Not to mention it’s quite different having to field throws and read throws from players trying to beat the runner out, and scoop bad throws from the dirt and everything. 1B isn’t as easy of a position to defend as everyone makes it seem.

        • While you are involved with almost every play, you are less likely to need to field the ball. There are fewer exchanges, fewer turns. Your primary job is to catch throws, who you would hope would be accurate enough to get it within arm’s reach of you.

          So it’s less about first base being easy and more about hiding your better hitters who are inferior defenders. And those better hitters are often tall, which is an important asset for a first baseman anyway, so it often works out to be a good fit.

          Putting a slight defensive liability at first base serves two purposes: you can put one of your best hitters there to maximize your offensive output, and (in theory) limit the amount of damage they would cause on the field otherwise. While there is a definite skillset in playing first base, it is less essential to overall team value than it is at other positions. If you’re not a total butcher, the cost to your team is minimal. If you play a superior first base – such as Albert Pujols or Adrian Gonzales – then that just gives you added value.

          • basemonkey 4 years ago

            I totally agree with you in the range and mobility aspects of 1B. There isn’t the same types of constant positioning challenges to the right and left, as well as actually fielding to the right or left, or nuances concerning what to do in each instance after you receive the ball. And, as you mentioned, the exchanges that happen, say, at 2B being part of a doubleplay combo. In general I agree that 2B and SS are very athletically demanding positions that few have the talent for.

            That said, I think it’s a total underestimation of 1B’s defensive requirements to say it’s just about catching the ball. The better 1Bs regularly turn doubles into outs, saves errant throws from being noticed, turns the pitcher-covering-1B play into routine, holds the runner well, and comes in on the ball on bunts. Not to mention what’s already been mentioned, that this position is involved in pretty much every play in some form. This is not even mentioning that Uggla basically wears his glove on the wrong ideal hand for a 1B. His glove will be on the foul-line side, forcing most of his fielding plays to be across his body. It’s not an insurmountable obstacle, but since he doesn’t start out as a above-average glove, it doesn’t help him get better.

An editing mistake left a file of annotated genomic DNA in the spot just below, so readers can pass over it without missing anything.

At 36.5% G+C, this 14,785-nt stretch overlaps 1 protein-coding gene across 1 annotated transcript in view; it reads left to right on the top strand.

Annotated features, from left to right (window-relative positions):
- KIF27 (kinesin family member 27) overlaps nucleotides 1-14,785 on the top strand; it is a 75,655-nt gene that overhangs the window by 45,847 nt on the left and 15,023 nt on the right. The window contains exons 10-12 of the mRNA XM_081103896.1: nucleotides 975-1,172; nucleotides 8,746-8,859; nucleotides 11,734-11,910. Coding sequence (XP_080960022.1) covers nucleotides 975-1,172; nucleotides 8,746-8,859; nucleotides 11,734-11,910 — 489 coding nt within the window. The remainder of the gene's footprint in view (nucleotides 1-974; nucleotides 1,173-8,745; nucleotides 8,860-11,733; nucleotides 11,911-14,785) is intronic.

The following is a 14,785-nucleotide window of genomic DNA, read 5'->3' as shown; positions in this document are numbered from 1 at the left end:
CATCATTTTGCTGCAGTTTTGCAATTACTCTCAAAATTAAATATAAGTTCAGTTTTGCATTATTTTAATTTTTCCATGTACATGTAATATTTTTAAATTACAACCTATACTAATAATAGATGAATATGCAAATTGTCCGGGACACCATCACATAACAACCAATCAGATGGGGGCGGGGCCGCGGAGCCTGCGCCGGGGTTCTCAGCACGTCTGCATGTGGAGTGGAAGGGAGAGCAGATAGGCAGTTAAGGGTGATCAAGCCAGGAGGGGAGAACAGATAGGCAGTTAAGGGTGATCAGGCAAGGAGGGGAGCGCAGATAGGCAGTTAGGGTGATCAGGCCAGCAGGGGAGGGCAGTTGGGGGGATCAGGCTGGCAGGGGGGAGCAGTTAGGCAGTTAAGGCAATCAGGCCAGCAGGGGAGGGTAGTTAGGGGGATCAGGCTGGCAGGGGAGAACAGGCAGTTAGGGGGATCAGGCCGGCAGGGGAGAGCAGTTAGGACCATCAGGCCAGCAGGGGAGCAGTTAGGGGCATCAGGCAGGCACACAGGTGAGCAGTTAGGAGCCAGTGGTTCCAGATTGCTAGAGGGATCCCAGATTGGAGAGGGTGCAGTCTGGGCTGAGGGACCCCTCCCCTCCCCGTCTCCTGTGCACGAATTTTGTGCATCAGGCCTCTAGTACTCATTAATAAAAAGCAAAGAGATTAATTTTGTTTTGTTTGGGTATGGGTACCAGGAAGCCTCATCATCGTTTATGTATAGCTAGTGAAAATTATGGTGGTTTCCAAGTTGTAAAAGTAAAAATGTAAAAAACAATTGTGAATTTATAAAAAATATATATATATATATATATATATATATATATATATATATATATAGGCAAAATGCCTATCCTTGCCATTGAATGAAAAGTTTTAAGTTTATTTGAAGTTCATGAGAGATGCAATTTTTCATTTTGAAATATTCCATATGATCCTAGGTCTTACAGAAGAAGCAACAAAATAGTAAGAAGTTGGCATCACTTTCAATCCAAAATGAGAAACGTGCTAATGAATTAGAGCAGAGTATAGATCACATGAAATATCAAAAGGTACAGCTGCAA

That said, I understand and think your offensive argument is compelling. I think much of this kind of philosophy must have found it’s roots in an era without a DH. That excellent bat needed to come from somewhere, so considering the relative defensive demands of each position, 1B was a relatively safe place to value offensive production a little more than other spots. I can buy some of that. I just scoff at the insinuation that this kind of strategy is evidence that 1B is an easy defensive position. Though it appears that you don’t think thats the case so I have no problem with that.

          • Those plays do happen, and as I said, the added value of a great defensive first baseman is great, but statistically speaking, they are less common. The most important the first baseman does is field throws; as you said, they are involved in the vast majority of plays. After that, helping hold baserunners and fielding foul balls. Picking scorchers down the line is great, or charging a bunt, but those plays are uncommon relative to his other duties, and are difficult to execute.

            This sounds like I am stating the obvious but you want your first baseman to complete outs that are supposed to be made. If they get the ones that are over and above, that’s just gravy.

            But great defensive first basemen who can’t hit well don’t last in this league. Just ask Travis Ishikawa.

          • basemonkey 4 years ago

            Well, I’m not talking about great 1B who can hit well. I agree with you that 1B is an offensive-oriented position. That more or less goes without question. My gripe was the idea that you can take a defensive liability and stick him at that position because you want to keep his bat in the lineup. Personally I’d rather stick that guy in LF rather than 1B. You seem to downplay the need for playing the line, holding runners, coming in on the ball, wheel plays, and pitcher covers first. I can accept that I guess, but I’d ask you to consider how many times such plays happen per game. If it happens every few games, that’s one thing. If it happens, every few innings, that’s another.

        • While you are involved with almost every play, you are less likely to need to field the ball. There are fewer exchanges, fewer turns. Your primary job is to catch throws, who you would hope would be accurate enough to get it within arm’s reach of you.

          So it’s less about first base being easy and more about hiding your better hitters who are inferior defenders. And those better hitters are often tall, which is an important asset for a first baseman anyway, so it often works out to be a good fit.

          Putting a slight defensive liability at first base serves two purposes: you can put one of your best hitters there to maximize your offensive output, and (in theory) limit the amount of damage they would cause on the field otherwise. While there is a definite skillset in playing first base, it is less essential to overall team value than it is at other positions. If you’re not a total butcher, the cost to your team is minimal. If you play a superior first base – such as Albert Pujols or Adrian Gonzales – then that just gives you added value.